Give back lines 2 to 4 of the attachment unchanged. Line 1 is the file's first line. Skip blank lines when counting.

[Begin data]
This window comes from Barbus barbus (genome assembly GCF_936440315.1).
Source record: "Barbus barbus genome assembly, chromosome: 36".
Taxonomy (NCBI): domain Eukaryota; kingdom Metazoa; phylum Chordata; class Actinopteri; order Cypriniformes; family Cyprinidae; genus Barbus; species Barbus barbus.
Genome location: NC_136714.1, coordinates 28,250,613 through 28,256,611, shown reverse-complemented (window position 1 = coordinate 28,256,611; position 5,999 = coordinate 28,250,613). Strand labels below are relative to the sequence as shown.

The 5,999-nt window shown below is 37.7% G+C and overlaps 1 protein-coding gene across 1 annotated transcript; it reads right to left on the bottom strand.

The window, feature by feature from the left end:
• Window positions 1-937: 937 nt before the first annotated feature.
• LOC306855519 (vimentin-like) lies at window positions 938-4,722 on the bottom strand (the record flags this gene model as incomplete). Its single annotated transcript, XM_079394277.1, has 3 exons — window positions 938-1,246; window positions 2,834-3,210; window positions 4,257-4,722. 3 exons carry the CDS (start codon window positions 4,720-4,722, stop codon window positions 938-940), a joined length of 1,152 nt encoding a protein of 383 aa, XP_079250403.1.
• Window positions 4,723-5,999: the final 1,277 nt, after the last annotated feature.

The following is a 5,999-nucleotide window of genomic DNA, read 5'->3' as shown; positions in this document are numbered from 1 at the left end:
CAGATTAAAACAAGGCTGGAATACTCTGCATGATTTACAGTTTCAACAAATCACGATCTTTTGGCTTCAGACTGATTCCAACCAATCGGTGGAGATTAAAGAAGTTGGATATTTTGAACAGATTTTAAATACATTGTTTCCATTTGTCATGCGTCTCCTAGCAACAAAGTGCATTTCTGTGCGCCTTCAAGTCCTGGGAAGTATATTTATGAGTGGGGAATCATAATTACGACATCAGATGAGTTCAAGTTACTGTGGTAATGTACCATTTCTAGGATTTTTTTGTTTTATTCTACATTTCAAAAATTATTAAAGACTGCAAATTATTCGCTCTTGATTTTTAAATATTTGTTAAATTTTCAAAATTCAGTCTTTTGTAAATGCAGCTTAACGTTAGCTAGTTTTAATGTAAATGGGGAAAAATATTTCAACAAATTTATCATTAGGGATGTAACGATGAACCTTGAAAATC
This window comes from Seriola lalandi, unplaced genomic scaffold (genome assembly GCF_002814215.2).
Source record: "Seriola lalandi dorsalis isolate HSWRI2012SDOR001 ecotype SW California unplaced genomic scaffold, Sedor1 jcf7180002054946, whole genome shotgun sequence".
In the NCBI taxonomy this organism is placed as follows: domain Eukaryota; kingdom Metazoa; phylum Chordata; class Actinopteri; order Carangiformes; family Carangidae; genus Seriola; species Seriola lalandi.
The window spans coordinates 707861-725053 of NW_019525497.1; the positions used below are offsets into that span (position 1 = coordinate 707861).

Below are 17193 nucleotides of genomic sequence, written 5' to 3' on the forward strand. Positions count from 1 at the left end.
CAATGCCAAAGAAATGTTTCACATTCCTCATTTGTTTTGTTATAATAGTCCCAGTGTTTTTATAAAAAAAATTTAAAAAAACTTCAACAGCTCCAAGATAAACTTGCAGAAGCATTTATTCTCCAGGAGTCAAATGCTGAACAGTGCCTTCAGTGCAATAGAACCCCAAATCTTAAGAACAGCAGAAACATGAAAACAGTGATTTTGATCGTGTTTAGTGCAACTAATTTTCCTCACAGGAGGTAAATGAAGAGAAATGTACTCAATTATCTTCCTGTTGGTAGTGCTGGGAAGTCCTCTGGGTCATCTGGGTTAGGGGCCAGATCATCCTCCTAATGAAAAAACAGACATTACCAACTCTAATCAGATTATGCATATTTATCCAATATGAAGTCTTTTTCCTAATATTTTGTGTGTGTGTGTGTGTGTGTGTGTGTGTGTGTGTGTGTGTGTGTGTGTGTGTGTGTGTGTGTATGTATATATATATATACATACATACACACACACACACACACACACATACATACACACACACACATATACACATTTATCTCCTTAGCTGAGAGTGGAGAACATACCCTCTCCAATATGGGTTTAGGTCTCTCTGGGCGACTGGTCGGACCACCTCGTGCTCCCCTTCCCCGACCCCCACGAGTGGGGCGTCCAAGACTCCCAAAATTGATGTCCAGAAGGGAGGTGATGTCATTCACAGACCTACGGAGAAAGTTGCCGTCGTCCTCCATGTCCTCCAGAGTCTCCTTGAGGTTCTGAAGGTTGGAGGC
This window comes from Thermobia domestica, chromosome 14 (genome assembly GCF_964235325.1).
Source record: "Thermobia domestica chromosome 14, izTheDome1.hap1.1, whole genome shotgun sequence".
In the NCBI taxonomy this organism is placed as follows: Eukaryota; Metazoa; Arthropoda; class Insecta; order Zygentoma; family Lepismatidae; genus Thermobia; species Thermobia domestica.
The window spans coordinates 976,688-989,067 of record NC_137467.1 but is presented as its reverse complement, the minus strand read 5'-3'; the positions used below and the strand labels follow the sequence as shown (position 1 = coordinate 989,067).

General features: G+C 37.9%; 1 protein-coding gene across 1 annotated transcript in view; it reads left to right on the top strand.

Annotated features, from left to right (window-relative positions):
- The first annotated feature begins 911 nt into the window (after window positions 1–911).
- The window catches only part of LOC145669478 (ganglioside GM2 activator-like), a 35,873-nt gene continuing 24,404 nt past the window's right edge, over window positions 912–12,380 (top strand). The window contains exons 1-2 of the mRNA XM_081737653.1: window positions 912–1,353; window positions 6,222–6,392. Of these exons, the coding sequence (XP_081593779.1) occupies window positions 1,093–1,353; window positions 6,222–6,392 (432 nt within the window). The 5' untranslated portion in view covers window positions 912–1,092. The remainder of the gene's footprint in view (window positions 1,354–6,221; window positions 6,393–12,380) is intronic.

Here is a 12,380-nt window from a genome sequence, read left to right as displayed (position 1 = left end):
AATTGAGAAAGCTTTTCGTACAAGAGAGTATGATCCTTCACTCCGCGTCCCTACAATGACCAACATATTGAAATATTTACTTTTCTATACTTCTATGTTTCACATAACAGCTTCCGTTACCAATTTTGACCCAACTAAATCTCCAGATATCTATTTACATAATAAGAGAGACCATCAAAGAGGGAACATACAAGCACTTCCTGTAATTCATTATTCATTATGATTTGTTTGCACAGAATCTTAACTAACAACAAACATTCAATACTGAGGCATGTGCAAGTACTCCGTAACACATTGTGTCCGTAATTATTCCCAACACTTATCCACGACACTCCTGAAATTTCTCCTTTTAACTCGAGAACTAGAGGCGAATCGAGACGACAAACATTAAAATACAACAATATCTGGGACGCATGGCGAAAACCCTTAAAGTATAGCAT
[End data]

Source record: "Barbus barbus genome assembly, chromosome: 36".
Taxonomy (NCBI): domain Eukaryota; kingdom Metazoa; phylum Chordata; class Actinopteri; order Cypriniformes; family Cyprinidae; genus Barbus; species Barbus barbus.
Genome location: NC_136714.1, coordinates 28,250,613 through 28,256,611, shown reverse-complemented (window position 1 = coordinate 28,256,611; position 5,999 = coordinate 28,250,613). Strand labels below are relative to the sequence as shown.